The Amazon Amorangan Frog or Peruvian Leaf Frog (Phyllumryne Peruviana) is a species of frog in the Mariryne family. This species was first discovered in the Western Amazon by herpetologist Edwin Coniver in 1967. Today, these frogs can be found in Peru, Bolivia, and Colombia. This species is characterized by their pointed teeth, unusually wide mouth, and horn-like protrusions along their spine. The Amazon Amorangan Frog is a hefty frog, measuring anywhere from 20 to 30 centimeters with a lifespan ranging from seven to ten years. Adult frogs are dark green in color, while juveniles are lighter in color and do not exhibit the spinal protrusions until they are four years of age. Due to their bulky bodies, these frogs are found closer to the ground, among the bushes, short trees, and low branches. Rarely do they ascend to the high vegetation. This species is nocturnal and carnivorous, which sets them apart from their counterparts. Known as predators among their genus, these frogs prey upon the smaller species of frogs living in the Amazon. A special digestive secretion in their stomach allows the Amazon Amorangan Frog to safely consume poisonous frogs, such as the Red-Spotted Frog, which constitutes most of their diet. Many groups of indigenous people in the Amazon use this species for spiritual purposes. The elders and religious leaders of certain groups, such as the Atramani Waileia of the Bolivian Amazon, consume this frog in spiritual ceremonies. The digestive secretions in the stomach of the frog causes vivid hallucinations, nausea, and light-headedness when digested by humans.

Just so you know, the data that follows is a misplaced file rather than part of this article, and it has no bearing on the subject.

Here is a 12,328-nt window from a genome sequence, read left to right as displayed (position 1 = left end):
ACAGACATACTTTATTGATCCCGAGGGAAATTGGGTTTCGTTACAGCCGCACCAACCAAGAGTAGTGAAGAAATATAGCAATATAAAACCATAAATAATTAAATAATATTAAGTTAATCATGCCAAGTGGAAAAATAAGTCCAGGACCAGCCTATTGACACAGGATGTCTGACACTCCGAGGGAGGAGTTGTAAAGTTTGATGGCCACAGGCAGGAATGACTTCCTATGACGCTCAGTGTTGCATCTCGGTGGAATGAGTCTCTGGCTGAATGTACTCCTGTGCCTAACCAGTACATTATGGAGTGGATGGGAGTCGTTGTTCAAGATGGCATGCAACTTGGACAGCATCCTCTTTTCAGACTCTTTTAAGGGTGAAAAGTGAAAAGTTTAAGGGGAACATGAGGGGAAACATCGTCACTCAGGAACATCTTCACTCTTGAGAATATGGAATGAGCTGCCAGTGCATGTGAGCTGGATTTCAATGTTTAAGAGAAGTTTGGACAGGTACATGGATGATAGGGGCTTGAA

Written by Solace Medina
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